15:             var binding = new MsmqIntegrationBinding(MsmqIntegrationSecurityMode.None);
  16:             binding.DeadLetterQueue = DeadLetterQueue.System;
  17:             binding.Namespace = namespaceName;
  18:             sHost.AddServiceEndpoint(typeof(I),
  19:                                            binding,
  20:                                            new Uri(String.Format(
  21:                                                        @"msmq.formatname:DIRECT=OS:{0}",
  22:                                                        _queueAddress)
  23:                                                )
  24:                 ); 
  26:             // Expose the service metadata on the metadataAddress
  27:             var smb = new ServiceMetadataBehavior();
  28:             smb.HttpGetEnabled = true;
  29:             smb.HttpGetUrl = new Uri(metadataAddress);
  30:             sHost.Description.Behaviors.Add(smb); 
  32:             return sHost;
  33:         } 
  35:         public I CreateChannel()
  36:         {
  37:             var binding = new MsmqIntegrationBinding(MsmqIntegrationSecurityMode.None);
  38:             var address = new EndpointAddress(String.Format("msmq.formatname:DIRECT=OS:{0}", _queueAddress));
  39:             var channelFactory = new ChannelFactory<I>(binding, address);
  40:             return channelFactory.CreateChannel();
  41:         }
  42:     }

This class is perfectly reusable in any project and provide an abstraction on how to create programaticaly WCF services using the msmq binding. To instantiate the class we’ve to pass the interface and his actual implementation. The interface type we’ll be used to create the client & server part. The implementation type (service) will only be used to create the server.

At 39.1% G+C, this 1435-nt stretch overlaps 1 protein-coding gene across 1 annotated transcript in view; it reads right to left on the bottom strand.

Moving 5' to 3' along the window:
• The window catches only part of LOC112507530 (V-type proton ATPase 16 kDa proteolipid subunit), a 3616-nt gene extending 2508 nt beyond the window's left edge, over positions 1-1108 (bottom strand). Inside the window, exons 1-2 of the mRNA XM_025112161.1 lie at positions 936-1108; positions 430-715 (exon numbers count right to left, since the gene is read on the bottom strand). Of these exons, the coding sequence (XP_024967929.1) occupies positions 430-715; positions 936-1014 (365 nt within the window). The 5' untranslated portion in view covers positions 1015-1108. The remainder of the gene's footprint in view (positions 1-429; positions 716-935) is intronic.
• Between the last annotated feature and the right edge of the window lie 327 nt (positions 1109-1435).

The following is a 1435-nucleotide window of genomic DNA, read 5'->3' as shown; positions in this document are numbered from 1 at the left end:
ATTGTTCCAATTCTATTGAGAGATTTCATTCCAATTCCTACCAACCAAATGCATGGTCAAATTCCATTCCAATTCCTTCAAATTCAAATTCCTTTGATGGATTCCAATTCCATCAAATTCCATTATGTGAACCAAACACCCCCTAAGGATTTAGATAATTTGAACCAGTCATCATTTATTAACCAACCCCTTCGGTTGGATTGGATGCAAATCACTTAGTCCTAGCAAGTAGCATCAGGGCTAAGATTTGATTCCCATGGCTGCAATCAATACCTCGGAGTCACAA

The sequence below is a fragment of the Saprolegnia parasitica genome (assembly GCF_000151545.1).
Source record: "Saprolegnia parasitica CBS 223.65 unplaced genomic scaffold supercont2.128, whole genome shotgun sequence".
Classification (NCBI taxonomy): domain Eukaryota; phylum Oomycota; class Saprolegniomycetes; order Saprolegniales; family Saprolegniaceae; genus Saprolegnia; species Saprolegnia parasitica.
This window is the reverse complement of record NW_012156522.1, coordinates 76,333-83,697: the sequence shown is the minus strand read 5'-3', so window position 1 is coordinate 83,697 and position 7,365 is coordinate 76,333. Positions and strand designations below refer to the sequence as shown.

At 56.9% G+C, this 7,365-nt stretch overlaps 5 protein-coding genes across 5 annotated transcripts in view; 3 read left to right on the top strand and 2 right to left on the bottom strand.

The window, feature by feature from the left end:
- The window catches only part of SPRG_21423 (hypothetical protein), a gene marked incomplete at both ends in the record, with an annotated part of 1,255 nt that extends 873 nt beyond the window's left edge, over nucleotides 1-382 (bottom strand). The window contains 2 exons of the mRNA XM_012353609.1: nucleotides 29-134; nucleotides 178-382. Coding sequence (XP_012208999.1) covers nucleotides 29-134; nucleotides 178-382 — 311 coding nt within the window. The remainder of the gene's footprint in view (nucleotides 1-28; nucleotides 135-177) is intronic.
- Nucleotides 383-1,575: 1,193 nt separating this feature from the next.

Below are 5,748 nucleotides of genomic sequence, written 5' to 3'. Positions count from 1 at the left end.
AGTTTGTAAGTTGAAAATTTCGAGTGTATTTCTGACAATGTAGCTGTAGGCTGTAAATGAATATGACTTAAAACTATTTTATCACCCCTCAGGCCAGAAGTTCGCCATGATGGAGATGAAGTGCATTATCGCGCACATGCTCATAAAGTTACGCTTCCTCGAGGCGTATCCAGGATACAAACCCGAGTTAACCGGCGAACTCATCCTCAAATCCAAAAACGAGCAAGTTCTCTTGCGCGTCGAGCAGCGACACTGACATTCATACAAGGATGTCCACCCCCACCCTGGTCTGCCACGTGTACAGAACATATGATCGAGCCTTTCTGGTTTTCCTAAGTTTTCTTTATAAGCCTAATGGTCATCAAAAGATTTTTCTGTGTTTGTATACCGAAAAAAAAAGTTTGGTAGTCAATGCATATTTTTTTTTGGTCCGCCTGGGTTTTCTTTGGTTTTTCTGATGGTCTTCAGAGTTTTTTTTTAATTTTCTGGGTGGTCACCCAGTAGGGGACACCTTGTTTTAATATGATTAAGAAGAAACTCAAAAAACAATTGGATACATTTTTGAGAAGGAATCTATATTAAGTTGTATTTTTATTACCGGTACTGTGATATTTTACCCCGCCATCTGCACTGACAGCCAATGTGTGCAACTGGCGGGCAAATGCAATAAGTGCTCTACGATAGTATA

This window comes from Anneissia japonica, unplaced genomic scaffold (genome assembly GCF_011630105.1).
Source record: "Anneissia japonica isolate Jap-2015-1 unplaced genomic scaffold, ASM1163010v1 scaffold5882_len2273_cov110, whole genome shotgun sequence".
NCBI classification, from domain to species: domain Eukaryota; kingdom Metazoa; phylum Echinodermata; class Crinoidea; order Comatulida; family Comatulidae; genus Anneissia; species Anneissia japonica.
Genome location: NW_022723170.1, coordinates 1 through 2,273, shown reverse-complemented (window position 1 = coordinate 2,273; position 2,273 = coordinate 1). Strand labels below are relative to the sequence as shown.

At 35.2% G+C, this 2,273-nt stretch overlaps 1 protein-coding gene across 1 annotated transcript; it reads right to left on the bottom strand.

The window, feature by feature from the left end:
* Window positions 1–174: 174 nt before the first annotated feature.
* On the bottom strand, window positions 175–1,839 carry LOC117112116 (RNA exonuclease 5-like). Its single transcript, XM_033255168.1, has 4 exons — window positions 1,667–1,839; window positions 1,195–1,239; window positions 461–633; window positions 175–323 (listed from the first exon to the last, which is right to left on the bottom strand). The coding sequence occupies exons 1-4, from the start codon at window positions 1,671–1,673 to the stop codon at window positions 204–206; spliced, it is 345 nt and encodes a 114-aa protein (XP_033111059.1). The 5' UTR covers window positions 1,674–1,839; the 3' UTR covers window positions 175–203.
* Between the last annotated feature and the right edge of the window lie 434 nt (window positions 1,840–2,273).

The constructor creates a queue if it’s not already available. Note that the example don’t use security as the transport level security would demand to use active directory. As my pc does not connect to an Active Directory server I had to instantiate the binding without security:

var binding = new MsmqIntegrationBinding(MsmqIntegrationSecurityMode.None);

Not setting this setting resulted to the following error message: ” Binding validation failed because the binding's MsmqAuthenticationMode property is set to WindowsDomain but MSMQ is installed with Active Directory integration disabled. The channel factory or service host cannot be opened”

For the dead letter queue I use the default dead letter queue (see comment) settings:

binding.DeadLetterQueue = DeadLetterQueue.System;

To prevent the service to display the namespace as it’s important to provide the same namespace settings as in your service contract & behavior directive.

binding.Namespace = namespaceName;

The following code exposes the metadata information (wsdl) on the provided metadata address:

var smb = new ServiceMetadataBehavior();
smb.HttpGetEnabled = true;
smb.HttpGetUrl = new Uri(metadataAddress);

3) Now lets create the message definition.
Add a new class SmsMessage:

public class SmsMessage
        public string Number { get; set; }
        public string Body { get; set; }

4) Define the service definition:
Add the file SmsService.cs:

   1:  [ServiceContract(Namespace = "http://My.Domain.Services.WCF")]
   2:  [ServiceKnownType(typeof(SmsMessage))]
   3:  public interface ISmsService
   4:  {